Last week I had the pleasure of attending and speaking at the 2011 InterAction Forum, which brings together the world’s leading international NGOs working in the areas of development and humanitarian assistance.
Nearly a dozen workshops over three days focused exclusively on measurement and accountability. Here are three exciting trends:
Incorporating results in NGO ratings systems: NGOs have groaned for years about funders’ focus on keeping overhead to a minimum as the yardstick of success and the role charity rating systems have played in perpetuating this attitude. Ken Berger of Charity Navigator spoke about his organization's shift to include accountability and transparency (e.g., conflict of interest policy in place, audited financials posted on the website) and eventually results reporting (e.g., having a logic model and measures, reporting on progress) in Charity Navigator’s star ratings. The Charting Impact initiative will similarly allow NGOs to articulate their intended impact, theory of change, organizational capabilities, performance measurement strategy, and progress in a concise report to be posted on sites such as Guidestar and the Better Business Bureau. We can hope that this kind of disclosure will promote healthy back and forth—all in the public view— around the magnitude of and methods behind an NGO’s reported outcomes and impacts. Donors have a right to request this data, intermediaries have a right to analyze it, but surely NGOs also have the right to respond to critiques they receive (given complexities and nuances that intermediaries may not appreciate). We can also hope this trend begins to relegate input indicators (e.g., overhead ratios) and output indicators (e.g., number of trainings conducted) to their appropriate position as relevant but of secondary consideration to the outcomes NGOs achieve.
Constituent feedback/shared learning: According to Center for Effective Philanthropy, less than one-fifth of funders formally gather feedback from their grantees—troubling to say the least! David Bonbright from Keystone Accountability shared his compelling work built around polling constituents to reveal the strength of an organization’s relationships with its grantees, partners, end beneficiaries, etc. Positive constituent feedback as a good predictor of, and supplement to, measuring longer-term outcomes is supported by Bain & Company’s research showing customer loyalty as the best predictor of a company’s long-term growth and profitability. Two of 25 international NGOs who participated in a joint constituent feedback exercise spoke alongside David to describe how learning the perceptions of their developing country NGO partners, and wrestling with the data alongside their peers, transformed the way they went about their work.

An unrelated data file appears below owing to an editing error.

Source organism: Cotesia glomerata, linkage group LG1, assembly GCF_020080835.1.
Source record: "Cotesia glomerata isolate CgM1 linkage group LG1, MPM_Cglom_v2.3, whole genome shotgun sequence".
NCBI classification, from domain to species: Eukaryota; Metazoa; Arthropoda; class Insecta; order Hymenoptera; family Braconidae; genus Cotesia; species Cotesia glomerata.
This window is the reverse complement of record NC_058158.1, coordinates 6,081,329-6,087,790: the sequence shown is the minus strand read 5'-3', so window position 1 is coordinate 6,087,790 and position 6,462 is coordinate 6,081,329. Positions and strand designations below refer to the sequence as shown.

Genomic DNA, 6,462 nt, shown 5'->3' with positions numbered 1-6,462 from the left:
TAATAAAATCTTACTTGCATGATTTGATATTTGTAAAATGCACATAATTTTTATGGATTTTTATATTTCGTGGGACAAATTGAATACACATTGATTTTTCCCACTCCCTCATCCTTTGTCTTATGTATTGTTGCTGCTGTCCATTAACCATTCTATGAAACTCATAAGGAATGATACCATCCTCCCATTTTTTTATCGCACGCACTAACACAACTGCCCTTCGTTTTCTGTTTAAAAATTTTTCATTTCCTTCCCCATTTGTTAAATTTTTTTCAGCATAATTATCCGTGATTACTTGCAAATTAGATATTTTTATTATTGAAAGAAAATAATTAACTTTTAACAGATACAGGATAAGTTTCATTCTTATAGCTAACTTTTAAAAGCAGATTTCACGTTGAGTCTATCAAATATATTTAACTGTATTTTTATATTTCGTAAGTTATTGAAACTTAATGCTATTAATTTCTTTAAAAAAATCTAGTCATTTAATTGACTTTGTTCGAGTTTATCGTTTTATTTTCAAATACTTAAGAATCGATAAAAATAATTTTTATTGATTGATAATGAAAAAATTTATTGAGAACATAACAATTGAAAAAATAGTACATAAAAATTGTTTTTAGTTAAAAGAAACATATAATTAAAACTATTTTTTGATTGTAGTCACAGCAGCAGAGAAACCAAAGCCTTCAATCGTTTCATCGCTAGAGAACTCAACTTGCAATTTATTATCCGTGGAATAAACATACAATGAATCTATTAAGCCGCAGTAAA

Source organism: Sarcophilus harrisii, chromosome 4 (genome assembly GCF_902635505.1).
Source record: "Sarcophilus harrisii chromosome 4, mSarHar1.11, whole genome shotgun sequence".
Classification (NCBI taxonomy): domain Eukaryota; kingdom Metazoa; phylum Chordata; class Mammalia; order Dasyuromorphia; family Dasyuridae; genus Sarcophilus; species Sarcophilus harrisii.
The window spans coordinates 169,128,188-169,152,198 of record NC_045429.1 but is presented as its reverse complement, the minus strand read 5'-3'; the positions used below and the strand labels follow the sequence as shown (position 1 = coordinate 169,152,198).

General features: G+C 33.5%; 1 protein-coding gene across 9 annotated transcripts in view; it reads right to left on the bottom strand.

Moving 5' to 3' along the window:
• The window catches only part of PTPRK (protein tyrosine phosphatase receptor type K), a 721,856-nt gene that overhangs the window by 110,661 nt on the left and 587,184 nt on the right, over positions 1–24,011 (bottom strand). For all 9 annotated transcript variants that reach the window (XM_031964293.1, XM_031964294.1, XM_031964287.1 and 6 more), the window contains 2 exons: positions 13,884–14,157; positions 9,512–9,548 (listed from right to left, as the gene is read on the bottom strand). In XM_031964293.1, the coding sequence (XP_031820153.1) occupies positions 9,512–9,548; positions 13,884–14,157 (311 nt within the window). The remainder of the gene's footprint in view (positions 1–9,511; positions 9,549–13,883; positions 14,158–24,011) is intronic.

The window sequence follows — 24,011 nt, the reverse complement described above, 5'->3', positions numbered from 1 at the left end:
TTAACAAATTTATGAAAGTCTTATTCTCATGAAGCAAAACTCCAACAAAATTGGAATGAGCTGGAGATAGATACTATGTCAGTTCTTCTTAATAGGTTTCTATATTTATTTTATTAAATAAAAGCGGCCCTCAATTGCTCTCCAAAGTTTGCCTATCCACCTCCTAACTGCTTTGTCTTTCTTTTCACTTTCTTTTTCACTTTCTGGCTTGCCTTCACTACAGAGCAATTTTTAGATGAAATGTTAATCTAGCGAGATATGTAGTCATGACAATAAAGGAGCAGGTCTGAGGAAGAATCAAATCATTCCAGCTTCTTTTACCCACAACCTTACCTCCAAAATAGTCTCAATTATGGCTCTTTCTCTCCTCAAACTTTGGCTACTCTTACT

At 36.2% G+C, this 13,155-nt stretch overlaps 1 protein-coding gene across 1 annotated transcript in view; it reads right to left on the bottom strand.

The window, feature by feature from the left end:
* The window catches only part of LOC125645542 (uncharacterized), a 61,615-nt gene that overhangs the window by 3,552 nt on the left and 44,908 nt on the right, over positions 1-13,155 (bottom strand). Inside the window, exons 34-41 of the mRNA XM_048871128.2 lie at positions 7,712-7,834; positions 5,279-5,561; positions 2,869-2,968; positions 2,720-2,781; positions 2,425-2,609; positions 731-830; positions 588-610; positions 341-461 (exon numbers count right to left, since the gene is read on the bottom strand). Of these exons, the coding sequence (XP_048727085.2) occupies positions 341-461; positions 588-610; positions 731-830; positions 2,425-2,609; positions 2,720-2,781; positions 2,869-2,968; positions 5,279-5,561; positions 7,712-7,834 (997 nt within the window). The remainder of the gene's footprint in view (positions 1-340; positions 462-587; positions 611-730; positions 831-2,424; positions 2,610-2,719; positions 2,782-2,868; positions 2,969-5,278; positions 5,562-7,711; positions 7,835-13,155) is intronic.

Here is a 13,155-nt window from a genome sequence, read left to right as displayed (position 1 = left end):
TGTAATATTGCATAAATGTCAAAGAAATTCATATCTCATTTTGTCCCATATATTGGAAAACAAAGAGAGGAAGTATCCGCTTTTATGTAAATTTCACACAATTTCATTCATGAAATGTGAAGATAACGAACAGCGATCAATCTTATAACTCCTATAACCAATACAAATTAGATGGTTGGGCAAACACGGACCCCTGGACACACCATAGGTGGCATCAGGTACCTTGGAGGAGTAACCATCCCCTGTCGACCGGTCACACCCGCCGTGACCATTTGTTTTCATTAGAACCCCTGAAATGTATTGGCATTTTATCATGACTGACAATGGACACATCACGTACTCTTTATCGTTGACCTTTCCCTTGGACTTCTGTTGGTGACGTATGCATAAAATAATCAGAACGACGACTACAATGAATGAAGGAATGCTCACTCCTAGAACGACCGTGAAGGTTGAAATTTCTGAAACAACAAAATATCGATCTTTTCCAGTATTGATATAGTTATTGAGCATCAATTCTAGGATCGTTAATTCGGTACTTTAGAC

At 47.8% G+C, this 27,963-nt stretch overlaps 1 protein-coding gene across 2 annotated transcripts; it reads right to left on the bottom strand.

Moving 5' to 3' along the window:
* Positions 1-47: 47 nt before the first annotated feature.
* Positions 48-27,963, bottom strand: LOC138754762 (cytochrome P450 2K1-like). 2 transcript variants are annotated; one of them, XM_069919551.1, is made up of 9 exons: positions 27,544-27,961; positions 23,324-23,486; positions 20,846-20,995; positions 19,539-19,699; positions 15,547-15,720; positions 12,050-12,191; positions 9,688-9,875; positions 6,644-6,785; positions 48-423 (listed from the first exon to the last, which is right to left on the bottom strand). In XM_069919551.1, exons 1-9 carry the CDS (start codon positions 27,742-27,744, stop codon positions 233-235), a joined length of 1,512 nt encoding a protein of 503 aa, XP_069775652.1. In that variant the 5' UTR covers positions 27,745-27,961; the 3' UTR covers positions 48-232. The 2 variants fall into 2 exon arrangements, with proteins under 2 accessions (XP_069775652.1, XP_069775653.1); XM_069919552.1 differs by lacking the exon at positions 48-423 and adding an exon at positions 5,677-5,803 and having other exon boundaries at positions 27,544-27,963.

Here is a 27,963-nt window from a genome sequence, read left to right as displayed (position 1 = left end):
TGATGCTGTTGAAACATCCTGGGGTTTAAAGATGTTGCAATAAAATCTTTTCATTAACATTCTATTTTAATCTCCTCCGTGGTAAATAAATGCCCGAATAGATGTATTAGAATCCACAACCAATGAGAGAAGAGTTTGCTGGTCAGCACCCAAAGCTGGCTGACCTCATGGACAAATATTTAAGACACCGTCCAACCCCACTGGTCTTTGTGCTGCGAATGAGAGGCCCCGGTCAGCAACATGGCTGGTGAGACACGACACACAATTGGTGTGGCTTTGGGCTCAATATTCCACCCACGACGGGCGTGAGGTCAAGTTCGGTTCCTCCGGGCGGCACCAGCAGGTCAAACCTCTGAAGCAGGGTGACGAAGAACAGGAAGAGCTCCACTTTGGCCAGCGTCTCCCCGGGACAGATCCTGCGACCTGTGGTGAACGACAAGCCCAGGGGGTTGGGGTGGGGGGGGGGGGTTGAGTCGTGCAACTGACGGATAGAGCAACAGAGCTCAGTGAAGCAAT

Measure for yourself: According to nonprofit evaluation, research, and consulting firm Innovation Network, less than one-third of NGOs name their own staff and beneficiaries as the primary audience for measurement. (The rest measure for funders, boards, or other audiences). Kate Robinson screened the documentary “Saving Philanthropy”, chronicling how NGOs such as Latin American Youth Center, Nurse-Family Partnership, and Roca use measurement to improve the outcomes they achieve for their beneficiaries. The title is an interesting choice, as the film seems squarely aimed at encouraging and advising NGOs to create logic models, build data systems, and use data to course correct. That said, a clear undertone of the film is the need for philanthropists to support NGOs in their efforts to measure for improvement. Judging by the response to the film, the support InterAction member NGOs most need from funders are collaborations that reduce the demand for multiple grantee reports and forms of funding that address internal needs to build the capacity to measure. Let’s hope the video format—showing leaders, staff, and beneficiaries working side-by-side to measure—is a powerful medium for NGOs and funders alike.
Which of these three trends are you observing in measurement? Ten years from now, will we still be talking about the same set of problems or will we have seen any meaningful change? I’m eager to hear your thoughts!
This work is licensed under a Creative Commons Attribution 4.0 International License.
Permissions beyond the scope of this license are available in our Terms and Conditions.